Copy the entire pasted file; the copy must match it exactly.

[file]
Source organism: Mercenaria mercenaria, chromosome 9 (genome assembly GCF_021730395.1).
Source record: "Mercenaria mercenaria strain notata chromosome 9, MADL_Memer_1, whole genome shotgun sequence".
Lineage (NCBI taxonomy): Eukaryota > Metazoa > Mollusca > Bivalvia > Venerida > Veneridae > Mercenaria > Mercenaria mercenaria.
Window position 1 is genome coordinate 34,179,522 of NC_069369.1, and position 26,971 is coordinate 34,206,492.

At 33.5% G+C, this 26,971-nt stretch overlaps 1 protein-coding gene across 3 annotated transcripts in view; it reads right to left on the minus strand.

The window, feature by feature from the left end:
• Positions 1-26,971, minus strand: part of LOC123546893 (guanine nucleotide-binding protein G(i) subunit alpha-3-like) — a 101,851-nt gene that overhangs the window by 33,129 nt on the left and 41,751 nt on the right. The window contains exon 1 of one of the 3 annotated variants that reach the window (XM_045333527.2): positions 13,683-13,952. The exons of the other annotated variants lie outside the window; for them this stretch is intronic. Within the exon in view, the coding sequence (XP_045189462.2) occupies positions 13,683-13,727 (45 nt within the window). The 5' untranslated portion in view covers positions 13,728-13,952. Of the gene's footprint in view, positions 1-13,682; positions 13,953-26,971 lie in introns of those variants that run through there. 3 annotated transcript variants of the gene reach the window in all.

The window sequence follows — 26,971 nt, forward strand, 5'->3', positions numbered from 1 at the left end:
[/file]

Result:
Source organism: Mercenaria mercenaria, chromosome 9 (genome assembly GCF_021730395.1).
Source record: "Mercenaria mercenaria strain notata chromosome 9, MADL_Memer_1, whole genome shotgun sequence".
Lineage (NCBI taxonomy): Eukaryota > Metazoa > Mollusca > Bivalvia > Venerida > Veneridae > Mercenaria > Mercenaria mercenaria.
Window position 1 is genome coordinate 34,179,522 of NC_069369.1, and position 26,971 is coordinate 34,206,492.

At 33.5% G+C, this 26,971-nt stretch overlaps 1 protein-coding gene across 3 annotated transcripts in view; it reads right to left on the minus strand.

The window, feature by feature from the left end:
• Positions 1-26,971, minus strand: part of LOC123546893 (guanine nucleotide-binding protein G(i) subunit alpha-3-like) — a 101,851-nt gene that overhangs the window by 33,129 nt on the left and 41,751 nt on the right. The window contains exon 1 of one of the 3 annotated variants that reach the window (XM_045333527.2): positions 13,683-13,952. The exons of the other annotated variants lie outside the window; for them this stretch is intronic. Within the exon in view, the coding sequence (XP_045189462.2) occupies positions 13,683-13,727 (45 nt within the window). The 5' untranslated portion in view covers positions 13,728-13,952. Of the gene's footprint in view, positions 1-13,682; positions 13,953-26,971 lie in introns of those variants that run through there. 3 annotated transcript variants of the gene reach the window in all.

The window sequence follows — 26,971 nt, forward strand, 5'->3', positions numbered from 1 at the left end: